From suo motu to judgment: The arguments for and against triple talaq

Can women be given option of saying ‘no’ to triple talaq at the time of ‘nikahnama’, SC asks AIMPLB

Picture shows a Muslim wedding taking place in Delhi. File photo   | Photo Credit: Monica Tiwari

The Supreme Court on Wednesday ripped through the arguments made by Muslim bodies that instant triple talaq is "essential" and a "part of religion", while asking how the practice can be "fundamental" to Islam when the religious and scholarly texts themselves call it "worst" and "sinful".

"If you yourself say this [instant triple talaq] is the worst form of divorce and sinful, how does it then become essential to religion?" Justice Rohinton Nariman asked senior advocate V. Giri, representing Jamiat Ulema e Hind.

Mr. Giri persisted that triple talaq is part of religion and "if it is part of religion, it is protected by Article 25 [freedom of religion] of the Constitution". "Article 25 protects a practice only if it is essential to religion, otherwise it does not," Chief Justice of India J.S. Khehar responded, presiding over the Constitution Bench.


Justice Nariman said "talaq may be essential, but it is a big step to claim that this [instant triple talaq] is essential to religion".

Earlier in the day, Justice Kurian Joseph asked senior advocate Kapil Sibal, wh is appearing for the All India Muslim Personal Law Board (AIMPLB), whether there could be an option included in the ''nikahnama'' for the bride to refuse to be subjected to triple talaq.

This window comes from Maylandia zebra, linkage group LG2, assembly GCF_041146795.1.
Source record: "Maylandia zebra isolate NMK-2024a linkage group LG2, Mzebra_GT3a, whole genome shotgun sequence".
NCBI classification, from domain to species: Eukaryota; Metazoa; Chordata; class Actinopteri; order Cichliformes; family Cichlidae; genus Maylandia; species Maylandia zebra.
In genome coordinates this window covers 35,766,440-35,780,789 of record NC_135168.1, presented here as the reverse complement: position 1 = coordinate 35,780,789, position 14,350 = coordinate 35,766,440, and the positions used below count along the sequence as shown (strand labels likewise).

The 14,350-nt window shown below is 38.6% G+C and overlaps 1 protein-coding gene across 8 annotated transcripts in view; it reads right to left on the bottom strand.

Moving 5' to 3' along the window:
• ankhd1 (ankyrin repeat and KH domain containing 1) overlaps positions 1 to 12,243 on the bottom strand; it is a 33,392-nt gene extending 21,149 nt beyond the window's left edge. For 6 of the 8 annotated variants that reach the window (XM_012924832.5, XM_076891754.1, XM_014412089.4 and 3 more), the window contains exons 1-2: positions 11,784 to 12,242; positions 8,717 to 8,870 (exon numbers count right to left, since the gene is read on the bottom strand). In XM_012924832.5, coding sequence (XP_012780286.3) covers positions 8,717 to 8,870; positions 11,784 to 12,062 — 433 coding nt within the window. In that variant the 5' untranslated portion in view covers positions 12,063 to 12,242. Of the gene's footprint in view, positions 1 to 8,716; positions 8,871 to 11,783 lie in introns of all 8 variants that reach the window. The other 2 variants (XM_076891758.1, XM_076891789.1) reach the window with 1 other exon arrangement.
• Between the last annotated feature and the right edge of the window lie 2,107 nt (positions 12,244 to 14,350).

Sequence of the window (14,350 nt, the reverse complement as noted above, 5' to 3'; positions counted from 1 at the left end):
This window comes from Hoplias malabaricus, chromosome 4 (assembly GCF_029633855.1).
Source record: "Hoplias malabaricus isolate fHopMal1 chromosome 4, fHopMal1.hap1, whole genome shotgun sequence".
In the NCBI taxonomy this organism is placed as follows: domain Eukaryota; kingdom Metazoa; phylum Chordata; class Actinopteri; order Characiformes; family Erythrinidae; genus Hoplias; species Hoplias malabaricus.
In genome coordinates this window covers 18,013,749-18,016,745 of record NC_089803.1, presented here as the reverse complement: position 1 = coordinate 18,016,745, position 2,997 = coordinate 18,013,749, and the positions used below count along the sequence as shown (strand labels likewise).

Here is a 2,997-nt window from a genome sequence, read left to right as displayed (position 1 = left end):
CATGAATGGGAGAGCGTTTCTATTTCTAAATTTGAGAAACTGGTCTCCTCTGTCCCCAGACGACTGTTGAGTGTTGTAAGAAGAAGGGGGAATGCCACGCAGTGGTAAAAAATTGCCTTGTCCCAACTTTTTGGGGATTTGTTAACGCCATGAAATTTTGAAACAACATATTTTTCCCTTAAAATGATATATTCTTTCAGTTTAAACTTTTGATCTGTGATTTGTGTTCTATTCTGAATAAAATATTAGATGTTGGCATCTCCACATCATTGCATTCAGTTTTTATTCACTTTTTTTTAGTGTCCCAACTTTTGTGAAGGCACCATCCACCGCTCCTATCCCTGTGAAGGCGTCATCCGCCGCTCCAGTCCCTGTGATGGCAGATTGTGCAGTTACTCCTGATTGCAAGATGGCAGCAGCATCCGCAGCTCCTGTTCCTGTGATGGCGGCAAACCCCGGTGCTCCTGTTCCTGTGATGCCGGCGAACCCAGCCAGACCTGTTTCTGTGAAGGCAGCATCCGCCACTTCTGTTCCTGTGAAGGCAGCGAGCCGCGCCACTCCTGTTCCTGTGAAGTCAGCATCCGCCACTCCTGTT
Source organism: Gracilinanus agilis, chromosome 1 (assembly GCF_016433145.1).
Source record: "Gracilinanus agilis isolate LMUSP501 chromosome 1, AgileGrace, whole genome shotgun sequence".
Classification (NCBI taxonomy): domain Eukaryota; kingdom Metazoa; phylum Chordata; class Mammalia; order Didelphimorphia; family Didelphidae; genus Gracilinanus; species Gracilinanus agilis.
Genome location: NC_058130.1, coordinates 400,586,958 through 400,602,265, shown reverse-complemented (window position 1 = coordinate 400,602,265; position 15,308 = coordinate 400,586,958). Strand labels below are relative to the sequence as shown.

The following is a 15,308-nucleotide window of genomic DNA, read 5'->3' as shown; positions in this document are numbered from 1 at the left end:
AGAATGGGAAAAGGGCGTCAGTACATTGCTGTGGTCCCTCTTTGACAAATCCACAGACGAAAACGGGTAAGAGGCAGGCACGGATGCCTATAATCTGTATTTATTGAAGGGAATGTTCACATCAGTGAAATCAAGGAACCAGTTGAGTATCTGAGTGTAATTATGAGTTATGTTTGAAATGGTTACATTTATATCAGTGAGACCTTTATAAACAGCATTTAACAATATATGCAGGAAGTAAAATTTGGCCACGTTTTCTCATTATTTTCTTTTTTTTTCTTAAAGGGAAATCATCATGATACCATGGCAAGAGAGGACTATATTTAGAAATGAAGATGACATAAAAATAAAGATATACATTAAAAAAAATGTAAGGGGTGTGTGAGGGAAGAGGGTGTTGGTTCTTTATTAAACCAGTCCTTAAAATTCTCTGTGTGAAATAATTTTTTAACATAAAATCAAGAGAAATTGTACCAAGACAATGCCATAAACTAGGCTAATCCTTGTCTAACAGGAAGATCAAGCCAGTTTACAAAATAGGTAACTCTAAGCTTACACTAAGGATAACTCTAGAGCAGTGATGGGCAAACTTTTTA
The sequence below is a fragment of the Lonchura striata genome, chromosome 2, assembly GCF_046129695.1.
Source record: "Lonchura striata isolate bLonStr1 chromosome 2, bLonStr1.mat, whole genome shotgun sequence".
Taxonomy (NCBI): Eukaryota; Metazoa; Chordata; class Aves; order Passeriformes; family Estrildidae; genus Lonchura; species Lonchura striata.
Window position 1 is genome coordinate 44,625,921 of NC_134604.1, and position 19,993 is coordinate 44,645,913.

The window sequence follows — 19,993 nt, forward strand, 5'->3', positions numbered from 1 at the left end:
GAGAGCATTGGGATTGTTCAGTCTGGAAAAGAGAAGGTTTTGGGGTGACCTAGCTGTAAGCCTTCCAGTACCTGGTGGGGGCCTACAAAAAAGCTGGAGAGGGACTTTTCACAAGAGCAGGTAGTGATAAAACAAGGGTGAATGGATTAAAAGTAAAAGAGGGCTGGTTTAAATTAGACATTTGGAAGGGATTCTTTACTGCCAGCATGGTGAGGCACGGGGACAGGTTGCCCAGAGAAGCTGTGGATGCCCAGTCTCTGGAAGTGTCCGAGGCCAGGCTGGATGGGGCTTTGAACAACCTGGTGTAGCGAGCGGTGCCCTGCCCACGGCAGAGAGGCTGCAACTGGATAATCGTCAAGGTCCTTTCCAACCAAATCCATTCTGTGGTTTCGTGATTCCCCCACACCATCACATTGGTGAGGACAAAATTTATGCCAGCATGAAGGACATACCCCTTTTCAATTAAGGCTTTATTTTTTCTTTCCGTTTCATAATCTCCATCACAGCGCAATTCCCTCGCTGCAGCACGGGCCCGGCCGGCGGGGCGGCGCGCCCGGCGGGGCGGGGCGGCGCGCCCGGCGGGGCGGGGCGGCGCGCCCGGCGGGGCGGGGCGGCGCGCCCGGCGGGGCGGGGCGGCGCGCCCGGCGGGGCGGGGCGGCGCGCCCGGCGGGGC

Mr. Kurian said if ''nikahnama'' is viewed as as contract, the ''qazis'' could very well add this clause to protect the women of the community.

Arguing for the Jamiat-Ulema-e-Hind, senior advocate Raju Ramachandran said the judiciary cannot take on the mantle and wisdom of religious schools and dictate to a religious community what personal law practices and norms to follow. He quoted the Dawoodi Bohra judgment to contend that a community follows practices that it finds relevant for itself and not what an outsider tells it.

Mr. Giri also argued that unless there are statutory inroads into personal laws, the courts cannot test or strike them down. He said triple talaq is "pristine" personal law and Section 2 of the Shariat Act of 1937 does not "subsume, abrogate or modify, but only perpetuates" what is written in the scriptures and religious interpretatbe texts.

Mr. Ramachandran said the reference made by the Centre and the petitioners citing the examples of  Islamic countries that have read down or banished instant triple talaq through legislation is quite misplaced.

He said the law in these countries is not the end of the exercise but the final call on these practices are still decided on the basis of Koranic inferences. He quoted expert literature to note that "Indian courts have engaged themselves in re-writing Islamic laws, unknown to the community".

Mr. Ramachandran referred to how India has an express reservation in CEDAW, saying the State follows a policy of non-interference with the personal law practices of any community, unless the community itself takes the initiative to change.

At this point, senior advocate Indira Jaising intervened to point out that Article I of the CEDAW defines "discrimination against women" and Article 2 obliges the State to act against all forms of discrimination against women.

Wednesday is the fifth day of the hearing on a clutch of petitions challenging triple talaq, polygamy and ‘nikah halala’.

On Tuesday, the AIMPLB equated the issue of triple talaq with the belief that Lord Rama was born in Ayodhya, saying these were matters of faith and cannot be tested on grounds of constitutional morality.

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Printable version | Jan 26, 2022 4:11:55 PM |

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